Richardson: Binge-watching Christmas movies brings weird discoveries

Richardson: Binge-watching Christmas movies brings weird discoveries

Ottawa is apparently a decent substitute for any place in the United States, even with Parliament in the background.

content of the article

Ottawa was hosting a record 16 Christmas film productions in 2022, so I decided to take a break from my usual television diet of Scandi Noir, British mysteries and Yellowstone to watch five festive films. What’s her attraction? How similar are they? Here’s what I discovered.

advertising 2

content of the article

1. Christmas films are about the power of love. They generally begin with a young to middle-aged man and woman living in a state of disarray – recently abandoned, overly stressed, consumed by materialism, unhappy, or lonely. A shared quest leads the couple to fall in love. Your life will be balanced, happy and harmonious.

content of the article

2. “Big-town values” like careerism, greed, and boasting are eschewed in favor of “small-town values” like community and family.

3. There can be strange moments. The Noel diary contains several discordant shots of wood fires where the camera abruptly cuts from hands to a log and flames, suggesting the footage was roughly inserted into the final edit by an intern or perhaps a boom operator or extras would. A dinner scene in Midnight at the Magnolia lingers affectionately over the food as if an effort had been made to cook a real Christmas dinner, and the director didn’t want the audience to miss a single detail. I’ve never seen Brussels sprouts and mashed potatoes in such close-ups before.

advertising 3

content of the article

4. Scripts are a little loose. Midnight at the Magnolia features a long scene where family members basically just stand around and say hello to each other.

5. Movies are riddled with unsettling details. Continuing The Noel Diary’s odd preoccupation with fire, the central character lights the fireplace in his recently deceased mother’s house and then leaves, locking the front door behind him. I took this as a premonition that the house would burn down, but it wasn’t.

6. Unbelief must be suspended. In Falling for Christmas, a wealthy social media influencer loses her memory in a snowmobile accident and is rescued by a neighboring hotel owner whom she met in an earlier scene. Oddly enough, neither he nor anyone else recognizes her.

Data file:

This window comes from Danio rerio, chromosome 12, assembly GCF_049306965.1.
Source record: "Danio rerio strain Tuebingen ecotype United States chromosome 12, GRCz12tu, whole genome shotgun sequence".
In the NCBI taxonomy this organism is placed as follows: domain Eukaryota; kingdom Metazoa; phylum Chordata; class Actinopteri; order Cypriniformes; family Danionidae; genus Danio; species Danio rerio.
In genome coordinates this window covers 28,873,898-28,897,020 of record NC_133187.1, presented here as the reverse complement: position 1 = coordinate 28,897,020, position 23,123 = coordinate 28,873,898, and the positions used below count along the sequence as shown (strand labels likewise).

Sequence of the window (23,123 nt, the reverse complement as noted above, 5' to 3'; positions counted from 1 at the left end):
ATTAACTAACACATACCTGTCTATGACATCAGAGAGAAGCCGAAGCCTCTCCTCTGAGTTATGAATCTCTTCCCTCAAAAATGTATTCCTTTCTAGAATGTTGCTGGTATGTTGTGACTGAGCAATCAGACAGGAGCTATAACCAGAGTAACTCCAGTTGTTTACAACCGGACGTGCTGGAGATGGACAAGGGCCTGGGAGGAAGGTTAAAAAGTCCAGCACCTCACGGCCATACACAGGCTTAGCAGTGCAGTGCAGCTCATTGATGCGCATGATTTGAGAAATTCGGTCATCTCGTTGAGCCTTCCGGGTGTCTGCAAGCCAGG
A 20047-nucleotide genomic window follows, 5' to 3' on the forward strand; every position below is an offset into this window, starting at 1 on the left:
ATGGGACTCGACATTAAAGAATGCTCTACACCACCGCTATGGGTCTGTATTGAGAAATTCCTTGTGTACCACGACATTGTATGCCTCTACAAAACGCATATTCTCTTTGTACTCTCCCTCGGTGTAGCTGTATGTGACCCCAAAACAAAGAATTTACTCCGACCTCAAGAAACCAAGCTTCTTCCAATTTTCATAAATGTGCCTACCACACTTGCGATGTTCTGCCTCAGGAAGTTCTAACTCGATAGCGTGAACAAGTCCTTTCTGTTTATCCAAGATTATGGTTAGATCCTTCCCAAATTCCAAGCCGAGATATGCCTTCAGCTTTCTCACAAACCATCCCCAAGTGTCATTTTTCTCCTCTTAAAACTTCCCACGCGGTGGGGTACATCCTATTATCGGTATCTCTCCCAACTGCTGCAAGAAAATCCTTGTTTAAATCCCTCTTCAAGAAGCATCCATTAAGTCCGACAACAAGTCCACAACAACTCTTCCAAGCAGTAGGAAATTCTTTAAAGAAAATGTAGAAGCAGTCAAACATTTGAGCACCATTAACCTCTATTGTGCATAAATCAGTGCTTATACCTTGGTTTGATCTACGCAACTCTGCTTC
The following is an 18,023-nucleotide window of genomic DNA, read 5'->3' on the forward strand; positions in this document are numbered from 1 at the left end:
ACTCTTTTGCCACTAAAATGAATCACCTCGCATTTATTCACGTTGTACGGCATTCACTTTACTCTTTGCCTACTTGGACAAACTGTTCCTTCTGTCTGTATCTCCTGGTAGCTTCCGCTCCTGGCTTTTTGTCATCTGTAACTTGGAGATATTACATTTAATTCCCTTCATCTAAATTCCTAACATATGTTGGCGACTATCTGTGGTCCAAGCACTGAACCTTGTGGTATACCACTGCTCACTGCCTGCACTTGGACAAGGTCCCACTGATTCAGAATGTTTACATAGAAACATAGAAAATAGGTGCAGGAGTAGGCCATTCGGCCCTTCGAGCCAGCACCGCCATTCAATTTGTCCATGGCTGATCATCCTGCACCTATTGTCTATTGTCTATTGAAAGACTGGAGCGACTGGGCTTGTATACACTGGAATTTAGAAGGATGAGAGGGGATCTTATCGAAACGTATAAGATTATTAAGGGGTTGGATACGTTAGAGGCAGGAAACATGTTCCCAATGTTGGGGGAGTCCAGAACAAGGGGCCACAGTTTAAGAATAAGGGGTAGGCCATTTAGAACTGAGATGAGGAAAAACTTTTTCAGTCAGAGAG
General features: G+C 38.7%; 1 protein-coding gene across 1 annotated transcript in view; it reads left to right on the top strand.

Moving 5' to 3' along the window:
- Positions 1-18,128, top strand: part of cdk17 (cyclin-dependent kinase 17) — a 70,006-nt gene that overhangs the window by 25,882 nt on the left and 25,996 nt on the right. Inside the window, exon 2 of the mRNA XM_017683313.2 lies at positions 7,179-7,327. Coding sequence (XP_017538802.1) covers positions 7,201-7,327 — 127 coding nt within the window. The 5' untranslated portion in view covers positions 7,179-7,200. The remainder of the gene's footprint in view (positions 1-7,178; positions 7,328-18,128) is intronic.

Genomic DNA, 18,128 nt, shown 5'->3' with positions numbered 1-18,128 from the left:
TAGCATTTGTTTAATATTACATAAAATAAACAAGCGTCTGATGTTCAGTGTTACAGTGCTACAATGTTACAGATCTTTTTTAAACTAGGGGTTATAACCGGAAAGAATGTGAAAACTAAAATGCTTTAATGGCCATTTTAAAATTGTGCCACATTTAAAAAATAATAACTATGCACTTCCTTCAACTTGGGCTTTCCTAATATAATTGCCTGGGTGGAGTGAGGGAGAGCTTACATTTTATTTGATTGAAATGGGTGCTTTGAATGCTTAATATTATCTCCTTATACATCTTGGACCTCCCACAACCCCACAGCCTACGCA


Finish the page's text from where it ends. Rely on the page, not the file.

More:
advertising 4

content of the article

7. Ottawa is a decent substitute for any American location. In Christmas Jars, it’s Columbus, Ohio. In Midnight at the Magnolia, it’s Chicago. This can be upsetting for local viewers. The opening footage of Christmas Unwrapped makes it clear that the story takes place in the Big Apple. Here is the New York skyline! Here is Central Park! But wait a minute – isn’t that a newsagent on Sparks Street? Isn’t that Ottawa City Hall behind the Manhattan Ice Rink?

8th. Filmmakers happily assume audiences don’t know anything about Canada’s capital. In Magnolia, the two main characters stroll through ByWard Market with the Houses of Parliament in the background. Of course, nobody is expected to recognize our most iconic landmark.

advertising 5

content of the article

9. It’s fun to discover well-known places. I’m going to check out The Most Colorful Time of the Year because the promotional photos show the inside of the Corpus Christi school where my boys were, adorned with decorations.

10 The films are often vehicles for actors aiming for better days. Hope for rise: Lindsay Lohan restarts her career in Falling for Christmas. Probably on the way down: Justin Hartley reusing his character Kevin from the hit series This Is Us in the implausible The Noel Diary. Just Happy to Work: all the happy anonymous moms, dads, bosses, best friends and co-workers from all the movies.

After my Christmas movie binge, I’m experiencing a new appreciation for the city we call home. Ice skate on Patterson Creek or stroll along the frozen Rideau River in New Edinburgh? Unbelievable. I don’t need Christmas glasses to know that Ottawa is pretty magical in winter the way it is.

John M Richardson is an adjunct professor at the University of Ottawa Faculty of Education.

    Display 1


    Postmedia strives to maintain a vibrant but civilized forum for discussion and encourages all readers to share their views on our articles. Comments may take up to an hour to be moderated before they appear on the site. We ask that you keep your comments relevant and respectful. We’ve turned on email notifications – you’ll now receive an email when you get a reply to your comment, there’s an update on a comment thread you follow, or when a user you follow comments follows. For more information and details on how to customize your email settings, see our Community Guidelines.

    Leave a Reply

    Your email address will not be published. Required fields are marked *